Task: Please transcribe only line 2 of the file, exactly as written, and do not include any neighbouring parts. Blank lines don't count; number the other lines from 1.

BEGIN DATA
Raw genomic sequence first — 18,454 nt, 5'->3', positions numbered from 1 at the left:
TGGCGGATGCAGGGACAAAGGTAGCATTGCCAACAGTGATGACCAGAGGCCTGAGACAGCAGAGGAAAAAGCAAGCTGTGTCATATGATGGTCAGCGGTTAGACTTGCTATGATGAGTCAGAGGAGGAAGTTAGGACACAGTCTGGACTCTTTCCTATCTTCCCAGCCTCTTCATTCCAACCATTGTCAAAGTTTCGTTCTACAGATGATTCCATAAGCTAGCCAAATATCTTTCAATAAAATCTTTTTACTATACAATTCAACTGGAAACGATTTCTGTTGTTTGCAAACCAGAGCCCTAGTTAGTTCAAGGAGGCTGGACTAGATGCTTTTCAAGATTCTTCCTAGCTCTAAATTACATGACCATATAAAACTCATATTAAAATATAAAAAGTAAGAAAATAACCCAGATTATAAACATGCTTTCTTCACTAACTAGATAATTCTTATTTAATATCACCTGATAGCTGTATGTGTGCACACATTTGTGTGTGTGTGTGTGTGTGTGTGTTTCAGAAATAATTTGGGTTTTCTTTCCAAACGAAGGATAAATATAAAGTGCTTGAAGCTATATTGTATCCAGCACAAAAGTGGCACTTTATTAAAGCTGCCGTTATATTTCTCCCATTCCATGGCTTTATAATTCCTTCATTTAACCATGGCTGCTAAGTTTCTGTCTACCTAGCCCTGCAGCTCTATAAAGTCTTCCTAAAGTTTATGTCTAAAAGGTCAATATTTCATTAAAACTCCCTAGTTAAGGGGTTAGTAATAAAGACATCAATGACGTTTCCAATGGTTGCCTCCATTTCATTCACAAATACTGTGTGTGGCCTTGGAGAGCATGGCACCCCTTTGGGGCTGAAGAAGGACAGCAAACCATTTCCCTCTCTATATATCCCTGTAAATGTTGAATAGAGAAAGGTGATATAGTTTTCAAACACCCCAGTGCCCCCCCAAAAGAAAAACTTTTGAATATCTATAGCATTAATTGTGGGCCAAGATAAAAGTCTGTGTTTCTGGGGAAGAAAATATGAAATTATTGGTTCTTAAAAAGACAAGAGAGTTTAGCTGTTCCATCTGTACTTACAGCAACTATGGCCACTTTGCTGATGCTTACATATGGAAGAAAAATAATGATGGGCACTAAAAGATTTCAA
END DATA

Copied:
TGGCGGATGCAGGGACAAAGGTAGCATTGCCAACAGTGATGACCAGAGGCCTGAGACAGCAGAGGAAAAAGCAAGCTGTGTCATATGATGGTCAGCGGTTAGACTTGCTATGATGAGTCAGAGGAGGAAGTTAGGACACAGTCTGGACTCTTTCCTATCTTCCCAGCCTCTTCATTCCAACCATTGTCAAAGTTTCGTTCTACAGATGATTCCATAAGCTAGCCAAATATCTTTCAATAAAATCTTTTTACTATACAATTCAACTGGAAACGATTTCTGTTGTTTGCAAACCAGAGCCCTAGTTAGTTCAAGGAGGCTGGACTAGATGCTTTTCAAGATTCTTCCTAGCTCTAAATTACATGACCATATAAAACTCATATTAAAATATAAAAAGTAAGAAAATAACCCAGATTATAAACATGCTTTCTTCACTAACTAGATAATTCTTATTTAATATCACCTGATAGCTGTATGTGTGCACACATTTGTGTGTGTGTGTGTGTGTGTGTGTTTCAGAAATAATTTGGGTTTTCTTTCCAAACGAAGGATAAATATAAAGTGCTTGAAGCTATATTGTATCCAGCACAAAAGTGGCACTTTATTAAAGCTGCCGTTATATTTCTCCCATTCCATGGCTTTATAATTCCTTCATTTAACCATGGCTGCTAAGTTTCTGTCTACCTAGCCCTGCAGCTCTATAAAGTCTTCCTAAAGTTTATGTCTAAAAGGTCAATATTTCATTAAAACTCCCTAGTTAAGGGGTTAGTAATAAAGACATCAATGACGTTTCCAATGGTTGCCTCCATTTCATTCACAAATACTGTGTGTGGCCTTGGAGAGCATGGCACCCCTTTGGGGCTGAAGAAGGACAGCAAACCATTTCCCTCTCTATATATCCCTGTAAATGTTGAATAGAGAAAGGTGATATAGTTTTCAAACACCCCAGTGCCCCCCCAAAAGAAAAACTTTTGAATATCTATAGCATTAATTGTGGGCCAAGATAAAAGTCTGTGTTTCTGGGGAAGAAAATATGAAATTATTGGTTCTTAAAAAGACAAGAGAGTTTAGCTGTTCCATCTGTACTTACAGCAACTATGGCCACTTTGCTGATGCTTACATATGGAAGAAAAATAATGATGGGCACTAAAAGATTTCAA